By unmuzzling government scientists and allowing them to share their expertise, the Liberal government has begun to restore science’s important role in national policy.
  • Reinstated the long-form census
    Canada’s long-form census makes it possible to include evidence-based decision making and reliable data in national policy creation. With a 98.4% response rate, Stats Canada experienced its “best census ever.”
  • Revitalized federal ocean science programs
    The hiring of 135 new aquatic scientists and new research partnerships is an important part of protecting Canada’s oceans, waterways, and fisheries.
  • Expansion and Protection of Rouge National Park
    The Liberal government continues to put Canada’s environment first by ensuring broad ecological protection of Rouge National Urban Park.
  • Strengthening the Canada Pension Plan
    Achieving an agreement in principle with provinces and territories to strengthen the CPP is a powerful step toward helping Canadians have a strong, secure and stable retirement.
  • Returned OAS eligibility to 65
    Returning the eligibility age back to 65 for Old Age Security and the Guaranteed Income Supplement prioritizes how we care for older Canadians. It will put thousands of dollars back in the pockets of Canadians as they become seniors.
  • Increased Guaranteed Income Supplement payments for single seniors
    Strengthening income security for Canada’s most vulnerable single seniors reaffirms the government’s commitment to helping low-income seniors. This will improve the financial security of about 900,000 single seniors across Canada.
  • New funding for women’s shelters
    Budget 2016 provides significant new funding to ensure shelters and transition homes have the resources to help women and their families. An important step forward in the fight to end violence against women.
  • More money for infrastructure
    An historic $120 billion investment in infrastructure over 10 years will help strengthen Canadian communities and grow the economy.
  • Launched National Inquiry into Missing and Murdered Indigenous Women and Girls Inquiry
    After consulting with Canadians in a nation-wide process, the national inquiry into the disproportionate number of missing and murdered indigenous women and girls confirms the Liberal government’s commitment to put an end to this national tragedy.
  • Increased Nutrition North funding
    More funding for Nutrition North will provide better support for food security to Canadian families living in isolated communities.
  • Simplified Family Immigration
    The government’s ambitious new immigration plan places an increased effort on uniting families more quickly and easily once they arrive in Canada.
  • Legalized medical assistance in dying
    Bill C-14 offers the choice to die with dignity to eligible patients who are suffering intolerably.
  • Re-opened the Kitsilano Coast Guard Base
    Three years since the Conservatives shut it down, the Kitsilano Canadian Coast Guard base in Vancouver was reopened to keep our waters safe and clean.
  • Strengthened First Nations Education
    The Liberal government is making significant investments for primary and secondary education on reserves, part of a $2.6 billion commitment to make sure that every First Nations child receives a quality education.
  • Increased Canada Student Grants
    Increasing Canada Student Grants by 50% will help more than 350,000 students achieve a more prosperous future.
  • Prime Minister’s Youth Council
    The Prime Minister’s Youth Council is an opportunity for young Canadians to provide their input on national policy, and revitalizes youth engagement in government.
  • Revitalized Canada’s international profile
    Justin Trudeau and the Liberal team have rejuvenated Canada’s presence on the world stage, re-engaging in international policy and supporting global efforts.
  • Signed Paris Climate Change Agreement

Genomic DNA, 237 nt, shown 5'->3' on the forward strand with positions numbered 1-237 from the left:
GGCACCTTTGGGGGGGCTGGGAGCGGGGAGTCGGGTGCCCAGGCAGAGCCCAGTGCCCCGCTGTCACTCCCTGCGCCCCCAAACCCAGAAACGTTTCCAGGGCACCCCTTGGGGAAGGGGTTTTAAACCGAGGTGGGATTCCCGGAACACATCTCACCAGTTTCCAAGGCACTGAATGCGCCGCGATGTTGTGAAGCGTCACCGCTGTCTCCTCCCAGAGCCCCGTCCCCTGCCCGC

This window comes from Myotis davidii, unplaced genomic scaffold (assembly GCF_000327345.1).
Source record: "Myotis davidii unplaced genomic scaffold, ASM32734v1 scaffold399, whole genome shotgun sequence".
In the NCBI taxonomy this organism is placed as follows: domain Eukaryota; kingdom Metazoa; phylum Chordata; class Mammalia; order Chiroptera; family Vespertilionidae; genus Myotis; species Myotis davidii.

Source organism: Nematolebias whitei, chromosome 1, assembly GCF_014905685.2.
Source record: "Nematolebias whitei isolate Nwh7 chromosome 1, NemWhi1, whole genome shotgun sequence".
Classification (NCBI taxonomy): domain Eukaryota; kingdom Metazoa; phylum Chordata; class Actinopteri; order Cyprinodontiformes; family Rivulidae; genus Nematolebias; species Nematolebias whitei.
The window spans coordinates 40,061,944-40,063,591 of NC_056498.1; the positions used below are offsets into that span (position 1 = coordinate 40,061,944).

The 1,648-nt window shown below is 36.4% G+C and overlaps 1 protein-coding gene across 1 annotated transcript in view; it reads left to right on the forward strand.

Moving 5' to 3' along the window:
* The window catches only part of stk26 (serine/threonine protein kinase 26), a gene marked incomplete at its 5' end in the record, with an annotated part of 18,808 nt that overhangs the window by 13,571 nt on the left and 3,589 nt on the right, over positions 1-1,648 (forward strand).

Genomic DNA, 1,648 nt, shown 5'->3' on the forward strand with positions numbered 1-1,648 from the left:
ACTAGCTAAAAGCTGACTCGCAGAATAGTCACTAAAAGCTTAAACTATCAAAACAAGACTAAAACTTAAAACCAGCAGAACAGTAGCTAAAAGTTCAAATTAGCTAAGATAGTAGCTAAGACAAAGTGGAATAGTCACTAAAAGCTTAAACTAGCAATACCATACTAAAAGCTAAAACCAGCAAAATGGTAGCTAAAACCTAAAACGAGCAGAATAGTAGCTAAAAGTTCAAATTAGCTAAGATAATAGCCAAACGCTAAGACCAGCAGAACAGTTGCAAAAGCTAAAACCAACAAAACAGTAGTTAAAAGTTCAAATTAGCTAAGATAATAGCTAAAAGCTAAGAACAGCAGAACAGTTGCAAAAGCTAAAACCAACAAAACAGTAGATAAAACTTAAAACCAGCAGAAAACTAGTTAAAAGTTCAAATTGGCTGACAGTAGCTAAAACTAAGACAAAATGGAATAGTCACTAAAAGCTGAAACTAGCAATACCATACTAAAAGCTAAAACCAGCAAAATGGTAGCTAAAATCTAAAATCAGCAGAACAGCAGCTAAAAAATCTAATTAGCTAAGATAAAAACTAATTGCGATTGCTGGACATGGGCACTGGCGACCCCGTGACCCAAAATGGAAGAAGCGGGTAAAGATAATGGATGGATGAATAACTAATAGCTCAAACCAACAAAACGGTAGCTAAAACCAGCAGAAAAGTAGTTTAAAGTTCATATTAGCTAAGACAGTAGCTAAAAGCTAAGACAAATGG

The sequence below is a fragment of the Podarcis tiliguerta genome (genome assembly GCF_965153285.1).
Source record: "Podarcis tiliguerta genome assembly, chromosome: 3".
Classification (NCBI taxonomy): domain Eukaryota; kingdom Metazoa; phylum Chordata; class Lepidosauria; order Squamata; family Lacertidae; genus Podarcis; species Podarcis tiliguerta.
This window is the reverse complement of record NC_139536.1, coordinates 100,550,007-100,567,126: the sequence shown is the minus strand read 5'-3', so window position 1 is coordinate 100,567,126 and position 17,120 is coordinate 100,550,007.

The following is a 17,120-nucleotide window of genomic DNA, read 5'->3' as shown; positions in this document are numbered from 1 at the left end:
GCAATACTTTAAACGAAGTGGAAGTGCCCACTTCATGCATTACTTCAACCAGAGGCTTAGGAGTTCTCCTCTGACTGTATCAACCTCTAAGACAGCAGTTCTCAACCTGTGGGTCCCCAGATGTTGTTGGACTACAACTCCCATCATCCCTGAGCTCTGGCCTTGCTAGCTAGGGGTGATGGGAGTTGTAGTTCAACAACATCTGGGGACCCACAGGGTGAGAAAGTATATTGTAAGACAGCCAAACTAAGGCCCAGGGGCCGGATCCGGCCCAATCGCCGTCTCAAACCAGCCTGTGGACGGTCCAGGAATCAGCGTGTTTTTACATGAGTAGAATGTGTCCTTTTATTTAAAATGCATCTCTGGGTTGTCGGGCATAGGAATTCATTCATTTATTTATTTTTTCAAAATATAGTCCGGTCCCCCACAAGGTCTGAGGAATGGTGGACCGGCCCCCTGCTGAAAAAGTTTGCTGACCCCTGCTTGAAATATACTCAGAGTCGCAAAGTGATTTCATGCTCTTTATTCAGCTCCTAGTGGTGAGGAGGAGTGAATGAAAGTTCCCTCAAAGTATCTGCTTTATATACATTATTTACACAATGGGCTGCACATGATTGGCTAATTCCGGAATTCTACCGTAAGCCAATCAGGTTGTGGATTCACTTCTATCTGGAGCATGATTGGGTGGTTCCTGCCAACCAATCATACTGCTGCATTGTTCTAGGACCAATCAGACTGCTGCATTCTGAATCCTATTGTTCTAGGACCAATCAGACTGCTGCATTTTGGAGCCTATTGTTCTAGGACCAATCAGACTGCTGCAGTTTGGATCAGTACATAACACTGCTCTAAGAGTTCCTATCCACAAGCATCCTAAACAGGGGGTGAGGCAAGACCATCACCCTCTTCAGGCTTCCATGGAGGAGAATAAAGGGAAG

On April 22, 2016, Canada signed an international agreement to combat climate change and work towards a better global future.
  • Senate-appointment reform
    A new efficient and non-partisan appointment system ensures that the Canadian Senate is more open and democratic.
  • A focus on training and humanitarian aid in Syria
    A new military approach toward conflict in Iraq and Syria keeps the focus on training on the ground and humanitarian aid, ultimately leading to a more effective long-term solution.
  • Enhanced Services for Veterans
    By May 2017, the Liberal government will reopen and staff 9 Veterans Affairs service offices across the country which were closed by the previous government, while also opening a new office in Surrey, B.C. and expanding outreach to veterans in the North.

Honors/ Awards

  • In 2011, Wilson-Raybould was awarded a Minerva Foundation for BC Women award. In 2012, she received the distinguished alumni award from the University of Victoria. She has also been included in Vancouver Magazine’s “Power 50” (2012 and 2014). In 2015, Wilson-Raybould was selected by the Canadian Board Diversity Council as a Diversity 50 candidate, a list of Canada’s most diverse board ready candidates.
  • On April 6, 2017, Wilson-Raybould received the inaugural Canadian Council for Aboriginal Business, Indigenous Women in Leadership Award. The 2018 award winner was Roberta L. Jamieson, the First Nation woman in Canada to earn a law degree, and the President and CEO of Indspire.
  • Wilson-Raybould was featured in Paulina Cameron’s 2017 book Canada 150 Women: Conversations with Leaders, Champions, and Luminaries which profiles the achievements and struggles of ground-breaking female role models.
  • In 2017, Wilson-Raybould was named Policy-Maker of the Year by the Macdonald-Laurier Institute. She was featured in their December 2017 edition of their magazine ‘Inside Policy’.
  • In 2018, Wilson-Raybould was recognized by Harvard Women’s Law Association as one of their 2018 International Women’s Day Honorees and provided a keynote address at their annual event.
  • MADD Canada honored Wilson-Raybould as the recipient of a 2018 Citizen of Distinction award for her outstanding efforts to strengthen Canada’s impaired driving laws, and in particular her contributions to bringing forward Bill C-46. The Citizen of Distinction Award is presented annually to individuals, groups or organizations that have made a major provincial/territorial or national contribution to the anti-impaired driving movement in Canada, leaving a lasting legacy in the areas of research, prevention and education, legal issues or victim issues.
  • On March 7, 2018, Wilson-Raybould, alongside Judge Silvia Fernández de Gurmendi, President of the International Criminal Court (ICC), unveiled an Inuit inukshuk which had been donated to the ICC by the Government of Canada to mark Canada’s support for the ICC. The unveiling took place at the ICC’s premises in The Hague.